Greek mythology is, it almost goes without saying, full of characters who incur the wrath of more powerful gods by violating their arbitrary rules. Most of those violations amount to stepping outside of the proverbial box (yes, including Pandora) and reaching above their station. It’s interesting to note how those crimes tend to result in humans acquiring more power, or knowledge, than they’re supposed to have. Prometheus is a great example, and inspired by Peter Paul Rubens’ “Prometheus Bound”, Locust Moon Comics has assembled some of the most innovative modern comics creators to revisit the character, his fate, and the ideas his story brings up. It’s a handsome and diverse collection of comics art, and it also touches on important issues concerning power and freedom.
Prometheus himself was, the story goes, a man who stole fire from the gods and brought it to people. That “fire” of inspiration, or science, or technology, or whatever metaphor one chooses to use, is clearly something that the gods, particularly Zeus, do not want humans to possess. So, Prometheus is sentenced to be chained to a rock and have his liver pecked at by birds for all eternity – a fairly grisly punishment. And one can’t help but thinking whether it fits the crime. The Greek pantheon does come off, at least in this story, as a rather insecure bunch. They’re gods after all, and yet what they fear the most is humanity acquiring some capacity for rational thought? This could be read several ways, including the obvious interpretation that if people were to start thinking rationally, they wouldn’t necessarily believe in gods anymore, and thus in some important way, the gods would cease to exist. As a metaphor for the way powerful people in society depend on submission and blind obedience from the general public to cling to their position, one could do worse. That reading makes Prometheus a martyr on the altar of skepticism and free-thought, which, combined with Rubens’ violent and graphic rendering of the hero’s fate, makes him into quite a rock and roll figure from ancient mythology, not to mention all the resonances to the Genesis story (the book, not the band) and other related myths and historical stories concerning those people brave enough to challenge power.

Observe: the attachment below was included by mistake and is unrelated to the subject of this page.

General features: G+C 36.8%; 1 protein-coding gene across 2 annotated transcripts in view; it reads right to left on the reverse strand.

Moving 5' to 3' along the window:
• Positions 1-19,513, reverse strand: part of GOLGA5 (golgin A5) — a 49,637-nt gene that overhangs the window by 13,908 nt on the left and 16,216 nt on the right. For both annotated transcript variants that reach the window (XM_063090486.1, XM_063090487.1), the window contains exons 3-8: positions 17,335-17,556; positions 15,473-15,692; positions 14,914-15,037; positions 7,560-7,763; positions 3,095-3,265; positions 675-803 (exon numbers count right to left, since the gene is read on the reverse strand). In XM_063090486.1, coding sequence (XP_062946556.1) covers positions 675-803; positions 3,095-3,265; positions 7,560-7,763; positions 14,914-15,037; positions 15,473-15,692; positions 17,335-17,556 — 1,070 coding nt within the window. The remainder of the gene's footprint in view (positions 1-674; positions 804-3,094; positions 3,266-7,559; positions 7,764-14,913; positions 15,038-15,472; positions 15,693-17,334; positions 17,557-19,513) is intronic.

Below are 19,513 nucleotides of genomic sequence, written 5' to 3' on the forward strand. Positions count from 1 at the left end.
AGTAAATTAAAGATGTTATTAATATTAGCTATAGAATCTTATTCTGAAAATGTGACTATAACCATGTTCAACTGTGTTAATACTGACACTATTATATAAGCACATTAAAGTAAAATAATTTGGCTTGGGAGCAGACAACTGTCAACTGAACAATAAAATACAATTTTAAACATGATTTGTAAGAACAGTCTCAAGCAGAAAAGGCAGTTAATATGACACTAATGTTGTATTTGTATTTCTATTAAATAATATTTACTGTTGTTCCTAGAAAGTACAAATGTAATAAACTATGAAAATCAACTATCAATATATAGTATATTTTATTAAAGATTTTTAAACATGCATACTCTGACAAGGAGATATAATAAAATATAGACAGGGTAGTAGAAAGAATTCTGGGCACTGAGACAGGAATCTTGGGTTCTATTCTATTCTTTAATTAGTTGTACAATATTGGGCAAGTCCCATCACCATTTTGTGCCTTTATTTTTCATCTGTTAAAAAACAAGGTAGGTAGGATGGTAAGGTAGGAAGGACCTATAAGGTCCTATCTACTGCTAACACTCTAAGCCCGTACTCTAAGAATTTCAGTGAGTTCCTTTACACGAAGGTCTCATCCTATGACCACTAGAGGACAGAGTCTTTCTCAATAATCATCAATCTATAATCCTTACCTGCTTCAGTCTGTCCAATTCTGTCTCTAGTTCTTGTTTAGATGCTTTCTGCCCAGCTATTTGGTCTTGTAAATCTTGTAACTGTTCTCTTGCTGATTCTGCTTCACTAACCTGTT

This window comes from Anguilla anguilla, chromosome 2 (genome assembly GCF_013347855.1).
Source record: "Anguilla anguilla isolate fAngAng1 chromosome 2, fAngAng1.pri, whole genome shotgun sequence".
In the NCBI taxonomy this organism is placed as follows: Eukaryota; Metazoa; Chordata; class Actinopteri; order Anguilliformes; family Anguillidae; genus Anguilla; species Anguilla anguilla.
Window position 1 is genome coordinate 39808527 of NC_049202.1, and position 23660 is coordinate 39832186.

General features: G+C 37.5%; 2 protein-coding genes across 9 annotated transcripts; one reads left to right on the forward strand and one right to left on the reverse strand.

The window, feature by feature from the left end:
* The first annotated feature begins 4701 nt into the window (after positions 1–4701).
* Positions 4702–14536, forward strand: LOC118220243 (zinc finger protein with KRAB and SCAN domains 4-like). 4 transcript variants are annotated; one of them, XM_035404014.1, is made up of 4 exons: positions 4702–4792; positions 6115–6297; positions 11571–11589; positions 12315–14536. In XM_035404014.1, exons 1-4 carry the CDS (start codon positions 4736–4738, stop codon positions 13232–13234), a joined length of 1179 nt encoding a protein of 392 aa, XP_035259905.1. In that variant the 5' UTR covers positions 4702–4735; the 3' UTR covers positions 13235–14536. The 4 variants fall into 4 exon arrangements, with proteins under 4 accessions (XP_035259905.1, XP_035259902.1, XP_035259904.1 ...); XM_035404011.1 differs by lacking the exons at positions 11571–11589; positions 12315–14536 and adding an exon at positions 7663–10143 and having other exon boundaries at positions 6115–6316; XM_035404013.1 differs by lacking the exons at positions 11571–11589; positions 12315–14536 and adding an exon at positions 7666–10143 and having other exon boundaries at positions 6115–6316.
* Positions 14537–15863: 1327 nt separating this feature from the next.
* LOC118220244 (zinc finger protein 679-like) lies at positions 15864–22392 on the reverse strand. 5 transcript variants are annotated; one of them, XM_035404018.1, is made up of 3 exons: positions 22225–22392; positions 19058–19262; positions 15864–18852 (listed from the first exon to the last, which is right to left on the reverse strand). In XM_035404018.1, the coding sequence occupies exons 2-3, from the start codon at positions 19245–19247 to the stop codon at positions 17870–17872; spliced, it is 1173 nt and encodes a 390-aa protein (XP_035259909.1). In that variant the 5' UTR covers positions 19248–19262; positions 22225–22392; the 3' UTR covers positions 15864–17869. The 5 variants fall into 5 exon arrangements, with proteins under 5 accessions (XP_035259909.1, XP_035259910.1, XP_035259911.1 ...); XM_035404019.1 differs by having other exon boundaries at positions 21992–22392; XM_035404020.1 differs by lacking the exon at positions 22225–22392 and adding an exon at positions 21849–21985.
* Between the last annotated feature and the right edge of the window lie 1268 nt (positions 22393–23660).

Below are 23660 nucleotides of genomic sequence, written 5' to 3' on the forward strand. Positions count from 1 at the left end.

In short, there’s more than enough in the original myth and its interpretation by later cultures to inspire any number of works of art. Prometheus Eternal collects nine short comics on this theme, and as usual for this sort of collection, there’s a lot of diversity but an interesting unified feel to collection.